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Gideon or Gedeon (Hebrew: גִּדְעוֹן, Modern Gid'on, Tiberian Giḏʻôn "Hewer"[1] also named Jerubbaal יְרֻבַּעַל Yĕrubba`al "Baal will contend"[2]) is a character in the Book of Judges (chapters 6 to 8) of the Hebrew Bible.

Gideon is the son of Joash, from the Abiezrite clan in the tribe of Manasseh and lived in Ephra.[3] He is a judge of the Israelites who wins a decisive victory over a Midianite army with a vast numerical disadvantage, leading a troop of three hundred men.

Biblical narrative[edit]

"Gideon thanks God for the miracle of the dew", painting by Maarten van Heemskerck (Musée des Beaux-Arts de Strasbourg)

As is the pattern throughout the Book of Judges, the Israelites again turned away from Yahweh after forty years of peace brought by Deborah's victory over Canaan, and Midianites, Amalekites and other Bedouin peoples harry Israel for seven years. God chose Gideon, a young man from the tribe of Manasseh, to free the people of Israel and to condemn their idolatry. Gideon requested proof of God's will by three miracles: firstly a sign from an angel (Judges 6:16), and then two signs involving a fleece, performed on consecutive nights and the exact opposite of each other (Judges 6:36–40) On God's instruction, Gideon destroyed the town's altar to Baal and the symbol of the goddess Asherah beside it, receiving the byname of Jerubbaal from his father.[4]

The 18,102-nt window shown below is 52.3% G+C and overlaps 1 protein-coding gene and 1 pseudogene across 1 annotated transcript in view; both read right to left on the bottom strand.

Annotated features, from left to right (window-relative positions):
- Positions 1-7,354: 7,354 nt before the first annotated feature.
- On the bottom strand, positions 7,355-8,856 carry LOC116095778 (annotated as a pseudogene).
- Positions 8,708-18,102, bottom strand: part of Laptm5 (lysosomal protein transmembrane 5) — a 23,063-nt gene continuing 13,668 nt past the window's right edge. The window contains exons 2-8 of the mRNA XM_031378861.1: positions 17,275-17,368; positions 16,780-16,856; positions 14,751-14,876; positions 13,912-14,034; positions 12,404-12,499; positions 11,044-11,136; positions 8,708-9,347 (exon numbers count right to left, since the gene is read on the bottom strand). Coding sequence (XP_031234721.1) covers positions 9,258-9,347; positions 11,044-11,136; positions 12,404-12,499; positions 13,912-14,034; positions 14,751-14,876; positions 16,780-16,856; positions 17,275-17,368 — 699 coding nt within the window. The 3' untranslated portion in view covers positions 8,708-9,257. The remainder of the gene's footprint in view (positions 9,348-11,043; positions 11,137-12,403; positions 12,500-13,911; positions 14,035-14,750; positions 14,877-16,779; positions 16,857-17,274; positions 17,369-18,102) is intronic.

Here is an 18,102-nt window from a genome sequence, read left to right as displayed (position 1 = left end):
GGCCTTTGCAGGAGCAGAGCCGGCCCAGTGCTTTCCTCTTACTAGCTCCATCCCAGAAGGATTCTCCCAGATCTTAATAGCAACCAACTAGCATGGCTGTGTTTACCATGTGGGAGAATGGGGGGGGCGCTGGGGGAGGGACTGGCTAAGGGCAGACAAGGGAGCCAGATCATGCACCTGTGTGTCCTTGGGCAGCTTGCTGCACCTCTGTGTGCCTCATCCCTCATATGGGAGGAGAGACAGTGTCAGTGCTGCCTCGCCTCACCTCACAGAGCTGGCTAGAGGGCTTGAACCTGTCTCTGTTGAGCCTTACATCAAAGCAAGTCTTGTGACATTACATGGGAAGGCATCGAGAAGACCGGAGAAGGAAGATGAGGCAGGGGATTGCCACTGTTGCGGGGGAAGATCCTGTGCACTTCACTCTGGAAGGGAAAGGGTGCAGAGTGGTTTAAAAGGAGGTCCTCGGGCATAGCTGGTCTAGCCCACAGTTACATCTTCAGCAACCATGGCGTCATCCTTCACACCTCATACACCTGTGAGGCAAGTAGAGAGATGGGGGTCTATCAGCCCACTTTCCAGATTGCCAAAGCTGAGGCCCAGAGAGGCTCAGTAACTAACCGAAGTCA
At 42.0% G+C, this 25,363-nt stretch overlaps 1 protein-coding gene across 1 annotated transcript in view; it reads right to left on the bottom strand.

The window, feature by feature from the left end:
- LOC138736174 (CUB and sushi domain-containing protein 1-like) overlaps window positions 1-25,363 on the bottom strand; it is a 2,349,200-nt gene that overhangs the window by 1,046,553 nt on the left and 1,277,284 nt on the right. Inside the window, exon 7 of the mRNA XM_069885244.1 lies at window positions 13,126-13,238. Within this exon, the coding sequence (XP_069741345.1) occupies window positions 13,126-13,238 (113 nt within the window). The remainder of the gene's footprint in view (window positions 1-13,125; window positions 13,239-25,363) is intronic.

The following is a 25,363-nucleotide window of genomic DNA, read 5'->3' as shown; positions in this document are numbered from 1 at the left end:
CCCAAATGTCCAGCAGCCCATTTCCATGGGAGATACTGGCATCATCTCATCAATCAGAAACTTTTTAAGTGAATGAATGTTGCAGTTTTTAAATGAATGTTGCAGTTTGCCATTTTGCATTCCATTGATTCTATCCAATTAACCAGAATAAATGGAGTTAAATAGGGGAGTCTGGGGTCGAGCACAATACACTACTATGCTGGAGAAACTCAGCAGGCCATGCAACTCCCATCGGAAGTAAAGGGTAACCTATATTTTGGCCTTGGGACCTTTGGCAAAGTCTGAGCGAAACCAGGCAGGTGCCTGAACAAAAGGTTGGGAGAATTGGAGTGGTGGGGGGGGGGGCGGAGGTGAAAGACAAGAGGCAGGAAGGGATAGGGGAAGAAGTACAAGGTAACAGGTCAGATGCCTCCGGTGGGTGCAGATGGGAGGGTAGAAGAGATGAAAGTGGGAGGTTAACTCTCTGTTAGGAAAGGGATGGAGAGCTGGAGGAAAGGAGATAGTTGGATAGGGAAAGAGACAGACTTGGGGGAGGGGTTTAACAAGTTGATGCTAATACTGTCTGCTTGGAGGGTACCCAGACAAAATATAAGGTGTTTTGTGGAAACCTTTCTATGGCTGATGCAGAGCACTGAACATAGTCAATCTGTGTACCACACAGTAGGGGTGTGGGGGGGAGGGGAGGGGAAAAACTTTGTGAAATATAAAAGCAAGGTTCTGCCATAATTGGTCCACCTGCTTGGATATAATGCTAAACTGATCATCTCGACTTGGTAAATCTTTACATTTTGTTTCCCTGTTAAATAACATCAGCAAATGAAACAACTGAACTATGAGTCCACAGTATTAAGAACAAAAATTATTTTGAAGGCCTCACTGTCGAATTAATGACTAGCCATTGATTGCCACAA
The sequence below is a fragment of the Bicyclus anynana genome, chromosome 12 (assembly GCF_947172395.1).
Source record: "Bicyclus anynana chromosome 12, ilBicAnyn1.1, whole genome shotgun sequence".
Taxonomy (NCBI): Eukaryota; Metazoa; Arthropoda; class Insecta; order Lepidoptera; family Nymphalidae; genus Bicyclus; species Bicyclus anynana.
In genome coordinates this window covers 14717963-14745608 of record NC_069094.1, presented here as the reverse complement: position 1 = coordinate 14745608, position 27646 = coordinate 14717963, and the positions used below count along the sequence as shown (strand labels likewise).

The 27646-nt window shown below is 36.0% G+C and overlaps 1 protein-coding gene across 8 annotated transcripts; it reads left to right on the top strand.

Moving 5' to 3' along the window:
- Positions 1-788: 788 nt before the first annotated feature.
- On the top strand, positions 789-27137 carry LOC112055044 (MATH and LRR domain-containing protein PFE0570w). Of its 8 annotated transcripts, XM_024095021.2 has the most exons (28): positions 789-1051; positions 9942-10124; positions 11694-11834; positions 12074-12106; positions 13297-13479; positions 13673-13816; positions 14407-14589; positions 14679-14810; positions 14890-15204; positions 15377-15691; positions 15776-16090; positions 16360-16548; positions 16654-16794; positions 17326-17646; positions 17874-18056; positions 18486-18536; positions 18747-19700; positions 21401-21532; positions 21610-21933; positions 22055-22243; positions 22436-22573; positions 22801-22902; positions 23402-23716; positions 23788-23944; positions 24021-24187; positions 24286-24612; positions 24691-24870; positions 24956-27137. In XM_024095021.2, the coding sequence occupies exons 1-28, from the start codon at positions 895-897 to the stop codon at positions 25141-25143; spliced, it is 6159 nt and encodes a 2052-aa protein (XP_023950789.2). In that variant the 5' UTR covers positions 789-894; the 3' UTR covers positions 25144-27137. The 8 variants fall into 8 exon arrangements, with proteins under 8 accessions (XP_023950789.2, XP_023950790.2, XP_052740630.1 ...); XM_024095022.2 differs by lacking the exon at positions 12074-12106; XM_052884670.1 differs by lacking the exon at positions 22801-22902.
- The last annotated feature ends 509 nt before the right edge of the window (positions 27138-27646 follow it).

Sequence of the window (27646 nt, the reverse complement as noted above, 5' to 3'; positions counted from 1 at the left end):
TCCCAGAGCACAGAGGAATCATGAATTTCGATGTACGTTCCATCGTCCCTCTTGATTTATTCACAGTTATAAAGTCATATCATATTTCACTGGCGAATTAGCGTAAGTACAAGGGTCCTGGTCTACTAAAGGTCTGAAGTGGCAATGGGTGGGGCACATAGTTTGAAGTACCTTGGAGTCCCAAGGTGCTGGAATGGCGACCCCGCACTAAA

He went on to send out messengers to gather together men from the tribes of Asher, Zebulun, and Naphtali, as well as his own tribe Manasseh in order to meet an armed force of the people of Midian and the Amalek that had crossed the Jordan River and were encamped in the Valley of Jezreel. But God informed Gideon that the men he had gathered were too many – with so many men, there would be reason for the Israelites to claim the victory as their own instead of acknowledging that God had saved them. God first instructed Gideon to send home those men who were afraid. Gideon then allowed any man who wanted to leave, to leave; 22,000 men returned home and 10,000 remained. Yet the number God told Gideon they were still too many and instructed him to bring them to the water and to keep only those who drank the water lapping it with the tongue as a dog laps. This amounted to 300 men (Judges 7:4–7).

During the night God instructed Gideon to approach the Midianite camp. There, Gideon overheard a Midianite man tell a friend of a dream in which God had given the Midianites over to Gideon. Gideon returned to the Israelite camp and gave each of his men a trumpet (shofar) and a clay jar with a torch hidden inside. Divided into three companies, Gideon and the three hundred marched on the enemy camp. He instructed them to blow the trumpet, give a battle cry and light torches, simulating an attack by a large force. As they did so, the Midianite army fled (Judges 7:17–22).